• Central leadership: Broad executive oversight from the Chancellor, Provost, Vice Chancellor for Research and Graduate Education, Vice Chancellor for Finance and Administration, Vice Provost for Teaching and Learning, deans
      • Divisional leadership: Divisional officials participate in the Technology Advisory Groups
    • Central and divisional IT leadership
      • Divisional Technology Advisory Group: divisional CIOs/IT leaders
      • Central IT leaders: CIO, COO, others
  • Collaboration & teamwork

    The governance process will entail close coordination and communication between ITSC, ITC, Technology Advisory Groups, IT service providers.

    Decision-making & assessment processes

    • Initiation
      • Initiatives, projects, proposed decisions and policies may be initiated by any committee, advisory group, service-provider group
    • Analysis
      • Iterative evaluation and analysis involving the ITSC, ITC, and the appropriate Technology Advisory Group(s), service-provider group(s)
    • Decision-making
      • Strategic decisions: ITSC
      • Tactical decisions: Technology Advisory Groups
    • Approval
      • Decisions with policy and strategic implications will be discussed and approved by the ITC, sent to the UC and Faculty Senate
      • Assessment of outcomes will be performed by advisory groups, ITSC, ITC
  • Strong representation of faculty

    The number of faculty has been increased significantly. Faculty have significant experience in governance. About 40% of ITSC members are faculty. The Teaching & Learning Advisory Group and the Research Technology Advisory Group comprise mostly faculty.

    Faculty on the ITC

    • Murray Clayton
    • Christina Kendziorski Newton
    • Michael Kissick
    • Rafael Lazimy
    • Robert Nowak
    • Joe Salmons
    • Jordan Schmidt
    • Linsey Steege
    • Rand Valentine
    • Philip Barak
    • Dane Morgan
    • Grant Petty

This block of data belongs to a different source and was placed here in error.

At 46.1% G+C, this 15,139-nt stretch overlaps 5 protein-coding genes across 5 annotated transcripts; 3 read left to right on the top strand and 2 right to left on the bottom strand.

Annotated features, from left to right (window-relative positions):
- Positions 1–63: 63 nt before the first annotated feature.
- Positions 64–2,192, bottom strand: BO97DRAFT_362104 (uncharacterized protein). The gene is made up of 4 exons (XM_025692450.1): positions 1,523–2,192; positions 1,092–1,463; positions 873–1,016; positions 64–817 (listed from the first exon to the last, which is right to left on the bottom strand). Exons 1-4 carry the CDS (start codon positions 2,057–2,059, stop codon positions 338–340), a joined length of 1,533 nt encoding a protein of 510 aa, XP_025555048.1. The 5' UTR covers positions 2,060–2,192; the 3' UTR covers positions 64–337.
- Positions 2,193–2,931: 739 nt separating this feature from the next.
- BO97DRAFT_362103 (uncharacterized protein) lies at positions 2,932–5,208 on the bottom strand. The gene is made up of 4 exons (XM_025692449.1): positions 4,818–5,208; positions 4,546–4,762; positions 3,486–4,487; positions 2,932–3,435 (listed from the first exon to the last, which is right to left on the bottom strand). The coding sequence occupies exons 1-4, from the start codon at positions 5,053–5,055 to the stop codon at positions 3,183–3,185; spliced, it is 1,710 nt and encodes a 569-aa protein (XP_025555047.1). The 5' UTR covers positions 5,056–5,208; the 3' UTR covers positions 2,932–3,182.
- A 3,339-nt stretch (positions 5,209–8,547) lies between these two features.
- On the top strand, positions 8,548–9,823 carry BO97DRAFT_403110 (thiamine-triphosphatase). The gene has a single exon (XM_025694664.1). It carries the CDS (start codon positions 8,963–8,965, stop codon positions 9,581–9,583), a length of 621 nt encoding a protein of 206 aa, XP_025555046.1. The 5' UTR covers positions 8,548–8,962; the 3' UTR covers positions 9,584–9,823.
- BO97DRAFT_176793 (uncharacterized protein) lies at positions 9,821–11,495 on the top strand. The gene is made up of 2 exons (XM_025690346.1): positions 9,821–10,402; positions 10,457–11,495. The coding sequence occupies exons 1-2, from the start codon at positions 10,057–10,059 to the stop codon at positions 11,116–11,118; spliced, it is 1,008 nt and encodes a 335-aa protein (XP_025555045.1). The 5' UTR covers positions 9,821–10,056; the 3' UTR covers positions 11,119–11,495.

• Catherine Arnott Smith
    • Bill Tracy
    • Dee Warmath
  • Comprehensive IT strategy

    New business model/culture

    • Service-centric focus
      • Focusing on the value that IT services provide and that allow close alignment with the University mission and objectives
      • Goal: Increase value
      • A shift in thinking: Away from managing applications and technologies and toward managing services, increasing value

    Bottom-up strategic planning process

    • Each group/area will develop its strategy and priorities
    • These will be incorporated in an overall and cohesive strategy
  • Commitment to innovation, continuous improvement

    Strategic initiatives to achieve goals

    • Service catalog
      • Opportunities for efficiencies, consolidation, economies of scale (cost savings)
      • Evaluate services: centrally delivered, locally (distributed)
      • Focus on value
    • Cloud infrastructure group
      • Progress toward a service-centric focus requires the development of a cloud services strategy
      • Cloud services and technologies offer opportunities for value-adding features such as scalability, flexibility, reliability, and uptime that are hard to provide on premises
      • Work with IT service providers and with users and business leaders toevaluate cloud-based solutions, design and implement a cloud-based strategy
    • IT center of excellence & quality assurance
      • Envisioned as playing a leading role in creating and implementing a service-centric focus
      • Integrative, holistic approach to evaluating customers’ IT needs
      • Quality and value: To ensure that IT services meet customer needs and are delivered in a cost-effective way

Keep informed of IT Governance